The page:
Ramblings by Robert

The world’s monumental problem

As long as people have carved likenesses in stone, they’ve occasionally done so to honor people they thought worth remembering.

As long as there have been people who disagreed with the people so honored, they have occasionally pulled the statues down.

This is a thing. People fall out of public favor and the public pulls down their monuments. This is not new.

The problem is, this is pretty much always a visceral response and little thought goes into visceral responses. Thus, you end up with the statue of King Robert the Bruce in Scotland defaced with grafitti proclaiming him a “racist king.” In truth, it’s an open question whether the 14th-century ruler ever saw a nonwhite person. On the other end of the island of Great Britain, the statues of Sir Winston Churchill and Lord Robert Baden-Powell, the founder of the worldwide Scouting movement, are in jeopardy.

As I said, the urge to pull down monuments is most-often visceral and has little to do with common sense. However, the same can be said with the urge to preserve them. Common sense should dictate a simple litmus test for whether a monument stays or goes.

The current iconoclastic push would extract a du jour moral purity from the person being honored. The problem with that is that standards of morality are in constant flux and often have little to do with any objective notion of “right” and “wrong.” But beyond that is the objective reality that all people are flawed. Indeed, if having monuments only to the morally pure would leave only Jesus Christ so depicted and, I dare say, there are a great many statue-pullers who would have a problem even with that.

So, recognizing that the morally pure person does not currently exist, what should be the standard, then? I say it’s simple: The person so honored has to have advanced and/or improved his or her society in some significant way. Thomas Jefferson owned slaves and, indeed, likely raped at least one. However, he also wrote the founding document of American values, even penning the very words, “We hold these truths to be self-evident, that all men are created equal.” He also, as president, doubled the size of the United States with a shrewd land deal. George Washington owned slaves. However, he also led the fight for U.S. independence, presided over the drafting of the Constitution and laid the very foundation of the presidency.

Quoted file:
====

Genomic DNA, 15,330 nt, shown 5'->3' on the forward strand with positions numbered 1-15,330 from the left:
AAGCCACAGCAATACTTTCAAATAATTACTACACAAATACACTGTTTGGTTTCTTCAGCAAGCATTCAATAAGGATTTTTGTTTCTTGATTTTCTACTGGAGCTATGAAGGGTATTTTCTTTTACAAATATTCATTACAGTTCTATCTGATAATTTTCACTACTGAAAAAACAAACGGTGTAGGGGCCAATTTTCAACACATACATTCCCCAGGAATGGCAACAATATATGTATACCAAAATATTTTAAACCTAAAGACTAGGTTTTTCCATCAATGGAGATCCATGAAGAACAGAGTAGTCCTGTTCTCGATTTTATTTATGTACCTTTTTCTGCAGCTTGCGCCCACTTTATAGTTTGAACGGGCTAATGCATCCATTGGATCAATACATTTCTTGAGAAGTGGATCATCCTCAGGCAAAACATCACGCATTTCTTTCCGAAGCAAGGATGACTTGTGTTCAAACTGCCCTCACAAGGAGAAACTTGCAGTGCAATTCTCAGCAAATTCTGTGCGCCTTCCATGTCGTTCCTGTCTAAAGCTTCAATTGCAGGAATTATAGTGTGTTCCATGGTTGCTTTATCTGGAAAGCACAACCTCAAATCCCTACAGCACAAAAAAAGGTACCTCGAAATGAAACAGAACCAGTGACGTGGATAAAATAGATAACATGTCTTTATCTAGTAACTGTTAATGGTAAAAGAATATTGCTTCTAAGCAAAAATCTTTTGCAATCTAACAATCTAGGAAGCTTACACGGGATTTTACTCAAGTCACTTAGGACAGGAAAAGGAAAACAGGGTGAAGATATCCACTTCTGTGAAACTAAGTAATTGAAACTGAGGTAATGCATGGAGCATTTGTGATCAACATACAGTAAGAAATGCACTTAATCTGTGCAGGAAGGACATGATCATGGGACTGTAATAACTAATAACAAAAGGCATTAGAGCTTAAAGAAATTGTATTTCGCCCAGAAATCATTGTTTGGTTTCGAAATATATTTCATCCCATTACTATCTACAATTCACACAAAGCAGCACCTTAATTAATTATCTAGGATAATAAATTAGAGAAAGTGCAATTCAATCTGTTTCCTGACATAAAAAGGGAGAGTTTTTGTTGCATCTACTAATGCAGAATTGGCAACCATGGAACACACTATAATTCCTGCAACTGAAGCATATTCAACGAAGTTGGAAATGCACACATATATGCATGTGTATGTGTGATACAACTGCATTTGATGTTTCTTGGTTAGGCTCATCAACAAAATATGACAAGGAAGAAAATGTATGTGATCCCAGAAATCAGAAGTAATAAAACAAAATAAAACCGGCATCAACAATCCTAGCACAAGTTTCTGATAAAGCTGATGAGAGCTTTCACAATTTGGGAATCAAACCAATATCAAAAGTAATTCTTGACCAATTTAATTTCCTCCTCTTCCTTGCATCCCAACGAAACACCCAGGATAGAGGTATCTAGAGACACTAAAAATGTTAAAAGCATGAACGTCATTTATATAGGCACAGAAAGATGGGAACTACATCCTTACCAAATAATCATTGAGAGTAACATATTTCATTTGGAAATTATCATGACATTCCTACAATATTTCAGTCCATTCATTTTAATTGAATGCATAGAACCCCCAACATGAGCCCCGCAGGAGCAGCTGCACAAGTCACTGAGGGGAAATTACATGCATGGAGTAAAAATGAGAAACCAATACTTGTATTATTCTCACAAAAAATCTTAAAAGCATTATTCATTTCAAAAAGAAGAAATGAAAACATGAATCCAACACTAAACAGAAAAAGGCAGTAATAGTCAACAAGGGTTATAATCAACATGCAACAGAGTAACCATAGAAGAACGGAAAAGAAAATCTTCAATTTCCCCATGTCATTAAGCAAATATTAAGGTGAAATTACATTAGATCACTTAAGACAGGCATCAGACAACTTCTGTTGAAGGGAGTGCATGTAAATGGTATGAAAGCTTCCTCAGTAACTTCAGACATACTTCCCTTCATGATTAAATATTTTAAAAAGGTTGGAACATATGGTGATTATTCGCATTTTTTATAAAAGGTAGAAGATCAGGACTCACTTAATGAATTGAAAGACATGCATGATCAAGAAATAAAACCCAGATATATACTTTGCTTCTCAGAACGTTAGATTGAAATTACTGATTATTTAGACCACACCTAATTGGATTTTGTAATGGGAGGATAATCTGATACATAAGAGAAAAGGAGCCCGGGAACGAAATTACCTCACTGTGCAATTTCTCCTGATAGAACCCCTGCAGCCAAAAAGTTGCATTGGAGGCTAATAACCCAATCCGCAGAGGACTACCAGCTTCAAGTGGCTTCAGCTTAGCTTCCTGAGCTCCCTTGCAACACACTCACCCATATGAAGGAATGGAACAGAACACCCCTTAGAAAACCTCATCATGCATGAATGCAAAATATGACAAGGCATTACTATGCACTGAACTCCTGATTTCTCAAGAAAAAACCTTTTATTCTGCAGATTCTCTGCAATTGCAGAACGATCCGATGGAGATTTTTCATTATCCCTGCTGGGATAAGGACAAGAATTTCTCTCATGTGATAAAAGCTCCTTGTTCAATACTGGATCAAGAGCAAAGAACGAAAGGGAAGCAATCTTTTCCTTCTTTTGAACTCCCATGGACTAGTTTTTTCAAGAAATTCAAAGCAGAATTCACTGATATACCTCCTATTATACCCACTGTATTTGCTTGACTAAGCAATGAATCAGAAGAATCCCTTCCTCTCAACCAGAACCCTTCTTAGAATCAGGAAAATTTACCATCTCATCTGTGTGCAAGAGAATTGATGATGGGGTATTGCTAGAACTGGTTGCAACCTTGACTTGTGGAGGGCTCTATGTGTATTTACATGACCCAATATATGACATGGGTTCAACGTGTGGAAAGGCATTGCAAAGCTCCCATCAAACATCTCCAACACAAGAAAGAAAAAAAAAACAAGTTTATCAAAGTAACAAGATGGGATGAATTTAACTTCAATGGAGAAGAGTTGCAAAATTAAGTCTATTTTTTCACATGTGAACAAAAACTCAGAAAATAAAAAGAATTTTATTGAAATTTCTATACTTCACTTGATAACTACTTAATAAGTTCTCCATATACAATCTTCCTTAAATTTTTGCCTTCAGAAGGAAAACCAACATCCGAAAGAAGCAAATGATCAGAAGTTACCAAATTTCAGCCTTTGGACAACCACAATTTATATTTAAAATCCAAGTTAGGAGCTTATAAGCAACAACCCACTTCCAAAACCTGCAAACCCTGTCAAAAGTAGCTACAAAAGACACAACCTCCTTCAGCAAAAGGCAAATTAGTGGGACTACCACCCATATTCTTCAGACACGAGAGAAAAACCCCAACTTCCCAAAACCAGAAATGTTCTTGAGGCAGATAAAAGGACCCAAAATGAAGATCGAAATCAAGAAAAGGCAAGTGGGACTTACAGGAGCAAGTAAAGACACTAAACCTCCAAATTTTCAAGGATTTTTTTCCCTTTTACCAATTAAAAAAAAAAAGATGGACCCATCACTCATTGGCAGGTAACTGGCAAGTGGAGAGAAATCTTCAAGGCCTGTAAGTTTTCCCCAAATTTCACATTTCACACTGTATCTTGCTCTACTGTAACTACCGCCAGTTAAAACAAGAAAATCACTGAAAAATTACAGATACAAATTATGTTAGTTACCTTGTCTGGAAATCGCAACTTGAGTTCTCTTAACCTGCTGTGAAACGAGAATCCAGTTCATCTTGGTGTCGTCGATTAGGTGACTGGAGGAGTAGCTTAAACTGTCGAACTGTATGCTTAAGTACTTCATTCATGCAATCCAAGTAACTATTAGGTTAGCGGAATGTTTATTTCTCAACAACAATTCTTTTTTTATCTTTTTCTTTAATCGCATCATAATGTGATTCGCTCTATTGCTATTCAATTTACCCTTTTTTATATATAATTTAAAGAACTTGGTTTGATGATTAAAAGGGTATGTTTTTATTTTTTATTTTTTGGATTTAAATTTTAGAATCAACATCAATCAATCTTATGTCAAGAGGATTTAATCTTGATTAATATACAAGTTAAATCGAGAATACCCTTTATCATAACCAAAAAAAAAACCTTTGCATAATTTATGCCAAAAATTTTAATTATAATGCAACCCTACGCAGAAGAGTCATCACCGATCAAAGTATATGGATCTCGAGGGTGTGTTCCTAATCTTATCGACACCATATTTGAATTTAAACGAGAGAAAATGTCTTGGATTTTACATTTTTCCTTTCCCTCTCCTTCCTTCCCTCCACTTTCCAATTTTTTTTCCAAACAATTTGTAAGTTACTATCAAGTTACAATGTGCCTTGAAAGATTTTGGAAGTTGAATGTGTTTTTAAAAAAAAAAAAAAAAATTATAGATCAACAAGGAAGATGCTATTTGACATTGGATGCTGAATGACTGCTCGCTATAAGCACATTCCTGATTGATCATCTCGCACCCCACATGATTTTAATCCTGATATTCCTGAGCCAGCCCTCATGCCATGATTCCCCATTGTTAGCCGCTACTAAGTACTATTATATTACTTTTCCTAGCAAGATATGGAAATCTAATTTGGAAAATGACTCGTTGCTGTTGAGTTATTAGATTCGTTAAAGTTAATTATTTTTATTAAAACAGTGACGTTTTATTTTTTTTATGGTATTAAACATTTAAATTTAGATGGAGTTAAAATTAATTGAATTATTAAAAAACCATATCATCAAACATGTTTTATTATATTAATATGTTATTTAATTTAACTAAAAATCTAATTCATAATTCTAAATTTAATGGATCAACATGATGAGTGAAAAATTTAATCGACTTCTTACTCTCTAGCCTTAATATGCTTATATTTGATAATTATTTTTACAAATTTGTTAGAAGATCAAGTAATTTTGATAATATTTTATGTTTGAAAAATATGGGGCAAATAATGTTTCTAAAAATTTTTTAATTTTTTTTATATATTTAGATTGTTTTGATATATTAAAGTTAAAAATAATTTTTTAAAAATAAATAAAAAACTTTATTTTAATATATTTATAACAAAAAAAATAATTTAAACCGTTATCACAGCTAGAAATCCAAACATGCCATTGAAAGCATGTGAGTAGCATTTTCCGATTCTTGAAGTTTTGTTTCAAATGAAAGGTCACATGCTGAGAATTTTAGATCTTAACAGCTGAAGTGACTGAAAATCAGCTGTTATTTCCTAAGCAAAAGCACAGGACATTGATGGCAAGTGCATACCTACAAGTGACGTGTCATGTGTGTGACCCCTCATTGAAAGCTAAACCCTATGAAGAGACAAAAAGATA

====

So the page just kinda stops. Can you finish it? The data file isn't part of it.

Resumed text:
Across the sea, Robert the Bruce freed his country from English rule; indeed, it would never be ruled from London again until a Scottish king sat on the English throne. Robert Baden-Powell, while he led troops in colonial wars of subjugation, also founded an international youth brotherhood with the creed “Do a good turn daily.” Sir Winston Churchill held (by contemporary standards) very cringeworthy views on nonwhite people. However, he also successfully defended his country from fascist tyranny.

Now, contrast this with Confederate monuments. The majority were not even erected to honor the southern dead but went up during Reconstruction and “Jim Crow” to intimidate black southerners. And rather than honoring the memory of someone who advanced or improved the society, they depict people who fought and killed to rip it apart.

The litmus test is very simple and there really shouldn’t be any controversy if we just employ our heads at least as frequently as we do our guts.

1 Comment

  1. Scott Holmer on July 3, 2020 at 10:44 am

    While most of your opinion is great and well needed in this day and age where people can march where they want and destroy what they want in the name of equality, you are 10000% wrong on Thomas Jefferson ever raping anyone. How ill informed can you be? If you are referring to Sally Hemings, you first need to learn that DNA can not accurately pin her offspring to Thomas Jefferson. According to the Monticello website, his brother was a close enough DNA match that it ruled out that it can be stated that is was Thomas Jefferson who had offspring with Sally Hemings. His brother was known to visit the homestead and could have been the one who had the relationship.

    But secondly, at the death bed of Thomas Jeffersons wife, he was made to promise not to ever marry again after her death. This was documented on the History Channel special on his life. They also pointed out that Sally was Thomas Jefferson’s personal companion in just about everything, she even travelled with him to Europe and stayed with him there for years. If she was being raped, highly doubtful that she would have missed the opportunity to escape him while she was in Europe, which she could have easily done. Seems that they could have been lovers if they were anything at all. Descriptions of her indicate that she was beautiful and graceful. It sounds like Thomas Jefferson kept his promise to his wife, and did not marry his lover.

    If you have some proof that he raped a black slave, you need to offer it up. It’s a horrible accusation to make. If not, you need to correct what you said.



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